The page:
Should I stay or should I go?
We know nothing will change around here, but will we stay in Israel nonetheless?
We know how it will end. We’ve been living here for long enough. We feel bad saying this to other people - even though we know they know it too – but amongst ourselves, we know.
We know that we won’t win and won’t lose. We know that the war with the Palestinians will go on. And on. And on. Until either we, or they, die. And our children will continue on the same path.
We know that Ashkelon is screwed. We know that Tel Aviv will turn into a skyscraper made of cement, and we know that Jerusalem will turn into a disaster area – ultra-Orthodox, radical, the capital of the world’s nutcases. Jerusalem is where a mosque will lead, one of these days, to the outbreak of a world war.
We know that the IDF will enter Gaza in the winter for an operation called “Winter Rain” and again enter it in the summer for an operation called “Burning Heat.” We know that we actually don’t quite know the operation’s objective, but whatever it is, it will be partially achieved.
We know that the IDF will eliminate the most wanted terrorist, and then number two, and then number three, along with four Palestinian women, as a response to a revenge terror attack. We know that the world will be angry, but we also know that we won’t give a damn.
We know that we will run out of room here. We know that all the parking lots at all national parks will be filled to capacity next Saturday. We know that we’ll get stuck in a traffic jam on the way. A giant one. We know that we cannot save Sderot – at most we can hug it. We also know that “hug” is a word that died because of overuse.
We know that peace with Egypt won’t get any warmer – not in the coming decade. We know that Holocaust survivors won’t really get what they deserve. We know that former President Moshe Katsav didn’t really get what he deserved. We know that there will be no more roads, yet we still continue to buy cars.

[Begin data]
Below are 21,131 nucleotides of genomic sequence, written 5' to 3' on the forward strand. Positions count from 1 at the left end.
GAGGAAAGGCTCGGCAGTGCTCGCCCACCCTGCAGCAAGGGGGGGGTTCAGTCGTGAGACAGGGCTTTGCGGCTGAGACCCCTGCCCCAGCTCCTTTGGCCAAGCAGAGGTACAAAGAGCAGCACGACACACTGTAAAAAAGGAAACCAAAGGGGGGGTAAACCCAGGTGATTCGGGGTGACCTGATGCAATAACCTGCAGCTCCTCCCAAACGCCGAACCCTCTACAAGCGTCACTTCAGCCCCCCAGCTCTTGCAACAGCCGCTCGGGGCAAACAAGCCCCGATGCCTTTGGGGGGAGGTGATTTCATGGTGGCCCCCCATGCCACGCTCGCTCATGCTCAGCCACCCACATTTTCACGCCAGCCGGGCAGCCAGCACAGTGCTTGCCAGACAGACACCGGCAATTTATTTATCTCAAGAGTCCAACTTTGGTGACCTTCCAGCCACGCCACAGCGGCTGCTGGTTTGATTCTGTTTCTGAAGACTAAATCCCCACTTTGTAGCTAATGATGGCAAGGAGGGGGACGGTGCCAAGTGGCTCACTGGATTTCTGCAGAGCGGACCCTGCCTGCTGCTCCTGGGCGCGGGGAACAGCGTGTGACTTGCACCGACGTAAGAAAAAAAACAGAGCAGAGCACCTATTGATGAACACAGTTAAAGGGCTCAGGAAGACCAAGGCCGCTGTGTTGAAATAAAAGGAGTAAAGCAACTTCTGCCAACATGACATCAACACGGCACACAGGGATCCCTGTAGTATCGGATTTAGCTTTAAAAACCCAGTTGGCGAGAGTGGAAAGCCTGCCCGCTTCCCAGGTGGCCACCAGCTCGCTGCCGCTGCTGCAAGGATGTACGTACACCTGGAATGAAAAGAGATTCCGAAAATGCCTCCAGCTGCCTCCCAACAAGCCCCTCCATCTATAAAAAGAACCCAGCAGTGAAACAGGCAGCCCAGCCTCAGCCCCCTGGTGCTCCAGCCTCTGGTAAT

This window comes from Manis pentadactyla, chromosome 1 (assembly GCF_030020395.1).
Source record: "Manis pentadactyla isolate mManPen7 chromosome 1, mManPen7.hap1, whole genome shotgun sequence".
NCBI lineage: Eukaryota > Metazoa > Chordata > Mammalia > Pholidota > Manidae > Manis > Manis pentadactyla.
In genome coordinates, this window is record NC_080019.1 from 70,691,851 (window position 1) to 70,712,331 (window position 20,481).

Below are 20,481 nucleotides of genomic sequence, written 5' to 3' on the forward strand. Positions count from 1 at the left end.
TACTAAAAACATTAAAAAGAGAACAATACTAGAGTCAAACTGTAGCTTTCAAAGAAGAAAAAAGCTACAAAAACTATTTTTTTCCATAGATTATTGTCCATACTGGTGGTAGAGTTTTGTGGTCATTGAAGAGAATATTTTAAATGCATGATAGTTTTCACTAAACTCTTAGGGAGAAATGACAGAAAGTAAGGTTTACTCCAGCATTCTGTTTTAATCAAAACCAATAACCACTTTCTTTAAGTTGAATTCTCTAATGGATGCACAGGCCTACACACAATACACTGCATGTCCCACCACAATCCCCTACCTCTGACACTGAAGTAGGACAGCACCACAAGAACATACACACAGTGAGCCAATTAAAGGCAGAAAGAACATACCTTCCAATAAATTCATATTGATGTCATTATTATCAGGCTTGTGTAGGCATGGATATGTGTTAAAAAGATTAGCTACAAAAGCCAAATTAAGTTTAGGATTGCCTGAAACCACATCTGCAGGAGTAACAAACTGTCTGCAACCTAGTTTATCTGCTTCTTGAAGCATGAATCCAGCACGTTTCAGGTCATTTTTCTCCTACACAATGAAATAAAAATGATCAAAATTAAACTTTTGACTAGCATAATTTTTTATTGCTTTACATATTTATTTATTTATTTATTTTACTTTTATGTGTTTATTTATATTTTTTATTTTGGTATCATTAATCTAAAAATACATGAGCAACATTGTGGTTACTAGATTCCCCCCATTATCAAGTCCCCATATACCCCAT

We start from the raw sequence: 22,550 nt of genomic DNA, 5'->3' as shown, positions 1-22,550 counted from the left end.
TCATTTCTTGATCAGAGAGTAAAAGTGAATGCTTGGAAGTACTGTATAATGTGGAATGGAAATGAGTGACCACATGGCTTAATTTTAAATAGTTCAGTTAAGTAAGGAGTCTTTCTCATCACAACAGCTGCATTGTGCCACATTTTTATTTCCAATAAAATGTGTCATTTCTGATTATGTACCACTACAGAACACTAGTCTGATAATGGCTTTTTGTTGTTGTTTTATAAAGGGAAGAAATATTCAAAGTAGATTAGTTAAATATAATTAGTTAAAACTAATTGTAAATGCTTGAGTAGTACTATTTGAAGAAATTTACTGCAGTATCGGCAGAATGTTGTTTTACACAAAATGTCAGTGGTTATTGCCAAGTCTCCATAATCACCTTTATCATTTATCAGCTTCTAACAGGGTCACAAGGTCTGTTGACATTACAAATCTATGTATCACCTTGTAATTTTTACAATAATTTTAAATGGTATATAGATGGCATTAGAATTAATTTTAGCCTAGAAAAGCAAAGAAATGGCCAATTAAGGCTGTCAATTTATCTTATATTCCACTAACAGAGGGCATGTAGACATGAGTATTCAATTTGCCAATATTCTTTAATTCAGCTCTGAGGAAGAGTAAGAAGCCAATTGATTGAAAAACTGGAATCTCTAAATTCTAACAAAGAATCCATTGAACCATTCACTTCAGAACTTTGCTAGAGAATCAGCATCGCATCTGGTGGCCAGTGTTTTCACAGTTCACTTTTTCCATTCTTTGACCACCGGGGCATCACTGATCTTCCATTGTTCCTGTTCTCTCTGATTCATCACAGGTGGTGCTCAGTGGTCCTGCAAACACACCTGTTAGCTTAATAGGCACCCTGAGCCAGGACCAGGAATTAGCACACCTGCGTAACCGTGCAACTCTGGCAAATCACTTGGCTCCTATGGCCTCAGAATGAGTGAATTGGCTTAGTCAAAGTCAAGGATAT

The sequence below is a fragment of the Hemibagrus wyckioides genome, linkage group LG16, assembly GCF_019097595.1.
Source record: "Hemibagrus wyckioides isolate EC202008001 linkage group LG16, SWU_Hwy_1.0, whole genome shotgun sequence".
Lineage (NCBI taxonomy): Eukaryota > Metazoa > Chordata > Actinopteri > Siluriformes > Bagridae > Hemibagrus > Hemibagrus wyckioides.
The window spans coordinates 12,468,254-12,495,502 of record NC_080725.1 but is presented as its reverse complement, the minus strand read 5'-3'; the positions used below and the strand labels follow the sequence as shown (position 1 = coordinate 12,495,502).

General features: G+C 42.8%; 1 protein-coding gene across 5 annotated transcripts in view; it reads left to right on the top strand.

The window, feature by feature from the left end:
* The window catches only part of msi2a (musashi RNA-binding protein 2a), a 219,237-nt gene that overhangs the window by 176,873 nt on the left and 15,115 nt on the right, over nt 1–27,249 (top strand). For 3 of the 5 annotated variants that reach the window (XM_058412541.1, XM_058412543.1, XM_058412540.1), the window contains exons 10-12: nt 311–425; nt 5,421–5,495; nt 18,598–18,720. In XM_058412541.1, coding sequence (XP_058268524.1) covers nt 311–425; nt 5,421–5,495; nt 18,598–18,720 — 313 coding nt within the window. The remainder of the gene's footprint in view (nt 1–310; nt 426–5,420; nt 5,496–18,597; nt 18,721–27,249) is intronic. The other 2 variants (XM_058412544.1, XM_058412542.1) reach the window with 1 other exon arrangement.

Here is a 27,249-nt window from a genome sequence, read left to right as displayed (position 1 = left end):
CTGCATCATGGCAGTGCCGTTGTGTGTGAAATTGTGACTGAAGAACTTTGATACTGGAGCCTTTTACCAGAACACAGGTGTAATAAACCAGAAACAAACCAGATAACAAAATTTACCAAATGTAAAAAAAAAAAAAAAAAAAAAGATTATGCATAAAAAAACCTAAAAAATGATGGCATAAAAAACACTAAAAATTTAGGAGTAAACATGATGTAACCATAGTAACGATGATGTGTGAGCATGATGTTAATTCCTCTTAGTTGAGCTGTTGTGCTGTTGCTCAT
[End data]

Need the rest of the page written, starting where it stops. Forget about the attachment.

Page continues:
We know that Ariel Sharon won’t recover. We know that all the commissions of inquiry in the world won’t bring one soldier back to life and won’t kill any politicians. We know that the Zionist ethos is dead, but we have no idea where exactly they buried it.
We know that it will become more vulgar around here. More violent. Hotter. Less convenient. Yet despite the fact we know all that, we still remain here. We’re not going anywhere. We tell ourselves that it’s because we love this country, but we know that we’re a bit dishonest, and that more than this being about love, at this point it’s about a marriage of convenience.
Above everything, we know that we have no other country. Not because there is a famous Israeli song to that effect that is always played at rallies in the town square. We really don’t have another country, because no other country will offer us citizenship, work, and a realistic chance of integration.
We know all those things for a certainty, even though sometimes we argue over them for the fun of it. Even when we argue, just to pass the time, that there is no telling what will end up happening here, we know that we do know. We know what will end up happening, and mostly what will not end up happening. If we look ourselves deep in the eye, we know.
The question is what we intend to do with this information. Yes, we can hallucinate, on occasion, out of despair, about erasing Gaza with one bomb. We can daydream about two pastoral states for two peace-loving peoples. We know those are hallucinations, even though rightists like Effie Eitam and leftists like Yossi Sarid strongly argue that there is such reality somewhere over the rainbow. There is no such reality. We know that.
So what are we left with, now that we know? Well, the bottom line, at the end of the day, is one genuine Israeli choice: The choice of whether to stay or leave. Whether we should leave our children with this exact life, or give them a new start in a new place. Whether we should offer them Canada, or Australia, or the United States. Whether we should open the door and let them leave.
We do not have any other real choices. We have no choice at the polling stations: Our political choices for a while now have been about a bit more or a bit less of the same thing. It doesn’t matter what ballot you threw into the ballot box, once you did you in fact voted in favor of one thing only: In favor of going on. In favor of continuing the Zionist human experiment. You chose to go on and not to disconnect. This is a meaningful choice.
Any other choice in this place is meaningless. We can yell and protest, write and argue, move to Tel Aviv, leave Tel Aviv, make children, not make children, switch jobs, come up with an alternative agenda, redesign, form a non-profit group, a movement, a group in Facebook.
We can make tons of choices that would change our lives, but at the end of the day won’t change the size, quality, or borders of the narrow cage where our lives are trapped. Because at the end of the day, as singer Ehud Banai wrote right at the beginning of one of his songs, everyone knows what will end up happening. And indeed, we know.